Band practice was cancelled last week due to bad weather, and it might be cancelled again tonight.  I hope not, since I have a different trumpet to try out now.cropped-IMG_20151112_205745.jpg

Finally, after a couple of months of trying various remedies and techniques, I was able to remove the tuning slide from the laquered ’73 Olds Ambassador trumpet this past weekend.

What finally worked?  First, I soaked the entire horn in warm water with vinegar in it for 4-5 hours.  Then, with light tapping on the slide with a screwdriver and a mallet, I was able to loosen the slide enough so that I could pull it out.  The funny thing was that it didn’t look all corroded like you might expect.

I will reassemble the horn with valve oil and slide grease this afternoon.  If we DO have band practice this evening, I’ll take the ’73 with me to try out tonight.  From previous tests, it seemed to blow much more freely than my silver Ambassador.  We’ll see this evening, hopefully.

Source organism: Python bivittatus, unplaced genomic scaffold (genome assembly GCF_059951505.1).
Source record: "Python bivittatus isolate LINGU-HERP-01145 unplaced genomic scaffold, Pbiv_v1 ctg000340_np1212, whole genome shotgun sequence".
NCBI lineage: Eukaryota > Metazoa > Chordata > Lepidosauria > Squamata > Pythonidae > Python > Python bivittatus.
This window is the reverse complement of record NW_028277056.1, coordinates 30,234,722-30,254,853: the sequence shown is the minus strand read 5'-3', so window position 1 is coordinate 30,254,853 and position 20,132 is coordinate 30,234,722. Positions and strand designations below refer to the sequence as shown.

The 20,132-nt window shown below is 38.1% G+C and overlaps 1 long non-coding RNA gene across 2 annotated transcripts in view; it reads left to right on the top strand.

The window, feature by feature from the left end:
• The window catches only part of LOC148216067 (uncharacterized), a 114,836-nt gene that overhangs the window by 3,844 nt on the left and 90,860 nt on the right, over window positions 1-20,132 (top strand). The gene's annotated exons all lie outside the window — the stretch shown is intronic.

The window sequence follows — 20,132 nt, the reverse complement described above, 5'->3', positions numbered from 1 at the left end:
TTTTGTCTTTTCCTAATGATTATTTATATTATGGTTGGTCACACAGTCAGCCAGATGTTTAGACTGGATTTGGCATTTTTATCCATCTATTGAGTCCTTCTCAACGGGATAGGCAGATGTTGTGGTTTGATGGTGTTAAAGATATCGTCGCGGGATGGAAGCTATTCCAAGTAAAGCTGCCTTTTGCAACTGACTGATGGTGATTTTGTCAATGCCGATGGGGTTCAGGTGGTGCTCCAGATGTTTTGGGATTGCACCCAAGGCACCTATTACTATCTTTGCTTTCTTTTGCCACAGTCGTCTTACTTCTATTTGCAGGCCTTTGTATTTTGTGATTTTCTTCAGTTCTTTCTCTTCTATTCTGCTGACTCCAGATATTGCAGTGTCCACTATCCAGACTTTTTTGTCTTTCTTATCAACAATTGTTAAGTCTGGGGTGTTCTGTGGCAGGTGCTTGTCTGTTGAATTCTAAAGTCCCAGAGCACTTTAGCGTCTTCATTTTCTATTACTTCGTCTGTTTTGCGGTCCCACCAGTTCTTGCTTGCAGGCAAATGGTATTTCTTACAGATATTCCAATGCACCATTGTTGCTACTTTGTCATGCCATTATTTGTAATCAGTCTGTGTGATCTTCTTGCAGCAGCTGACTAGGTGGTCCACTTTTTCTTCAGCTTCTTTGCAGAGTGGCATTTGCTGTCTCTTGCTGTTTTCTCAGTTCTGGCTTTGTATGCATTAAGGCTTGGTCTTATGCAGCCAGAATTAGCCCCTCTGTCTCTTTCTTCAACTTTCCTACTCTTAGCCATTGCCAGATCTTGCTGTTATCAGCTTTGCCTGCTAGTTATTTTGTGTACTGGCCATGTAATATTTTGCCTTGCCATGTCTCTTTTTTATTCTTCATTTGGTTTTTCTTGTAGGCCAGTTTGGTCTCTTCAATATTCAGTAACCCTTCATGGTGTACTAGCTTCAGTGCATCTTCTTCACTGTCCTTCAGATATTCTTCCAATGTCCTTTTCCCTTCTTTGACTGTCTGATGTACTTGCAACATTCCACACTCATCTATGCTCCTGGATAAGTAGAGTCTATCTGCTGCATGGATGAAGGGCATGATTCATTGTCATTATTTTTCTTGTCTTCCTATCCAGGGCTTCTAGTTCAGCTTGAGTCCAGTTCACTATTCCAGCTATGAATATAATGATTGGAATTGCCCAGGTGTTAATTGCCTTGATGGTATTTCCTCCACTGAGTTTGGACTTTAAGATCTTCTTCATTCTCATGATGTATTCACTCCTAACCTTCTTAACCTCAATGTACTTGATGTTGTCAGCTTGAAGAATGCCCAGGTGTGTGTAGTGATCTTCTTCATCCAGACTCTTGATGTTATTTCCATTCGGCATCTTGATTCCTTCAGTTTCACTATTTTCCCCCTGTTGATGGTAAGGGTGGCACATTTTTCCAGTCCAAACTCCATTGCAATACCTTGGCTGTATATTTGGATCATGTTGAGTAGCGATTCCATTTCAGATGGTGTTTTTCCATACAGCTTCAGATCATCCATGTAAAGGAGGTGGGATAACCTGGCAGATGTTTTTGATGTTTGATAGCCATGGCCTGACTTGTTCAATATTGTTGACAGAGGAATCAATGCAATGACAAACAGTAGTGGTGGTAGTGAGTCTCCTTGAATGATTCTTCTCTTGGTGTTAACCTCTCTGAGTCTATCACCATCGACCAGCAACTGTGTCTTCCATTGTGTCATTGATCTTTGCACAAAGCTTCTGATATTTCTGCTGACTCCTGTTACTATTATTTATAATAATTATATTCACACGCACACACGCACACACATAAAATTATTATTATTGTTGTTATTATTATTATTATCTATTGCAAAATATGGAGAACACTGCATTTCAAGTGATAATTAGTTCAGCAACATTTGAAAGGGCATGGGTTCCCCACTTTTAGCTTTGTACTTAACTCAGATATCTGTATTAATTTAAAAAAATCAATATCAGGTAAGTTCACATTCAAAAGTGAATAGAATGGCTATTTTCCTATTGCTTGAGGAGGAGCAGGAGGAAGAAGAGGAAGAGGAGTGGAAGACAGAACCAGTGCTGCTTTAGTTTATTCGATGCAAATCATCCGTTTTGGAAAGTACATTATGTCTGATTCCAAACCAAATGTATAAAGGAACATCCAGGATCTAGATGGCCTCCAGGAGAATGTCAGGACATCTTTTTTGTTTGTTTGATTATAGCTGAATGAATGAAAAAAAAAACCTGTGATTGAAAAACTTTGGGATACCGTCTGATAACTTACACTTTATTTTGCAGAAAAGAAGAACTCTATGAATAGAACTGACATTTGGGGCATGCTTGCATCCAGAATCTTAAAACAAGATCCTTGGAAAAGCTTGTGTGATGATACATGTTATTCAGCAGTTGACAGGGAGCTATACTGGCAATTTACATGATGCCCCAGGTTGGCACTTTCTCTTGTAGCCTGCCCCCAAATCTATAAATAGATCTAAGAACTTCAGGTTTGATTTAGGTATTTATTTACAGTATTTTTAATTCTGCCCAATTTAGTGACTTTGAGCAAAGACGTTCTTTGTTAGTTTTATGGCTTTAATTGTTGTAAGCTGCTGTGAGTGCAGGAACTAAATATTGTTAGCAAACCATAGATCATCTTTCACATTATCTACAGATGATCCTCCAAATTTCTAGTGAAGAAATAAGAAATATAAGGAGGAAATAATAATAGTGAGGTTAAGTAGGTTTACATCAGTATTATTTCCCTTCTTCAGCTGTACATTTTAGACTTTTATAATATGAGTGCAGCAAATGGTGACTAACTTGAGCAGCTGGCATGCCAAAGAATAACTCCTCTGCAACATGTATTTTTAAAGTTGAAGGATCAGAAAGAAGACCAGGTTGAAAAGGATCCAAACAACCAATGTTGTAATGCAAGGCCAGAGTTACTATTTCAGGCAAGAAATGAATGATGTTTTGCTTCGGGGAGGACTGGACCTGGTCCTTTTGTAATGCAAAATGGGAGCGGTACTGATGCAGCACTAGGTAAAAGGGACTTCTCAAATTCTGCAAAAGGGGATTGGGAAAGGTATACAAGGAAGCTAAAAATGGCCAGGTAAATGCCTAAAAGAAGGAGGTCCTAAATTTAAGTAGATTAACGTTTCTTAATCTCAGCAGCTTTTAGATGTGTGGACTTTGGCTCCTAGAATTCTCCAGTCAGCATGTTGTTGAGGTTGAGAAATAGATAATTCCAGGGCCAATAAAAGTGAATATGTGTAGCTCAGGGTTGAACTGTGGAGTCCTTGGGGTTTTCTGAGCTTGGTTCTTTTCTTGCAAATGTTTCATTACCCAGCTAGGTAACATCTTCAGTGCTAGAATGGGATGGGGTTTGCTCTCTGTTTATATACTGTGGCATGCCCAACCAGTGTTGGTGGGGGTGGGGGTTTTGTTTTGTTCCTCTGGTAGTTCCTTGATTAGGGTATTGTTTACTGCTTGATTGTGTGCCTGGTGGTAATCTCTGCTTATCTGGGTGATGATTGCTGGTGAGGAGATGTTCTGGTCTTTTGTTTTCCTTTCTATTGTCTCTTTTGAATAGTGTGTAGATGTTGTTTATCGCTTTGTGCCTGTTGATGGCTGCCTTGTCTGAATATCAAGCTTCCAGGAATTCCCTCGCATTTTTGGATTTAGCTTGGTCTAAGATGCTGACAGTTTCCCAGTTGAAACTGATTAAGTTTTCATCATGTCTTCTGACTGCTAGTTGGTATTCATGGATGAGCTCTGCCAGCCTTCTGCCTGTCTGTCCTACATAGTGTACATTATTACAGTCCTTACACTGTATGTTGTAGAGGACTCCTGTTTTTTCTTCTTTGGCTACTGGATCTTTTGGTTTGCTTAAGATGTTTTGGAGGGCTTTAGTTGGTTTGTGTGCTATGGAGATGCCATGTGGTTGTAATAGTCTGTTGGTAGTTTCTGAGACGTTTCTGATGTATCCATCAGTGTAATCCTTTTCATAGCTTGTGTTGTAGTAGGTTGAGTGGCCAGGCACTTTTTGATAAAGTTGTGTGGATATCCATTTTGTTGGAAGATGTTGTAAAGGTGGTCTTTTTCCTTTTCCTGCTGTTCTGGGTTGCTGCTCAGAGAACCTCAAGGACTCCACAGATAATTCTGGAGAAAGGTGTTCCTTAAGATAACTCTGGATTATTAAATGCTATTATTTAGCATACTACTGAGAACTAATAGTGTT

cornet-trumpetIn other trumpet-related notes, I won a cheap auction for a couple of wallhanger horns… the first is a semi-mangled H.N. White silver-plated cornet from the early 20th century (missing all 3 valves) , and the 2nd is a Sky trumpet (who makes these?? this one is missing one valve and one of the bottom valve caps).  The Sky looked like it was originally black, but someone had sanded off most of the finish, except for the valve casings.

Why would I buy those, you ask?  Well, since they’re not worth repairing, I am going  to build a desk-top fountain out of the Sky trumpet, and I’m not sure what I’m going to do with the cornet yet.  In coming months, I’ll show you photos of the progress of the trumpet fountain.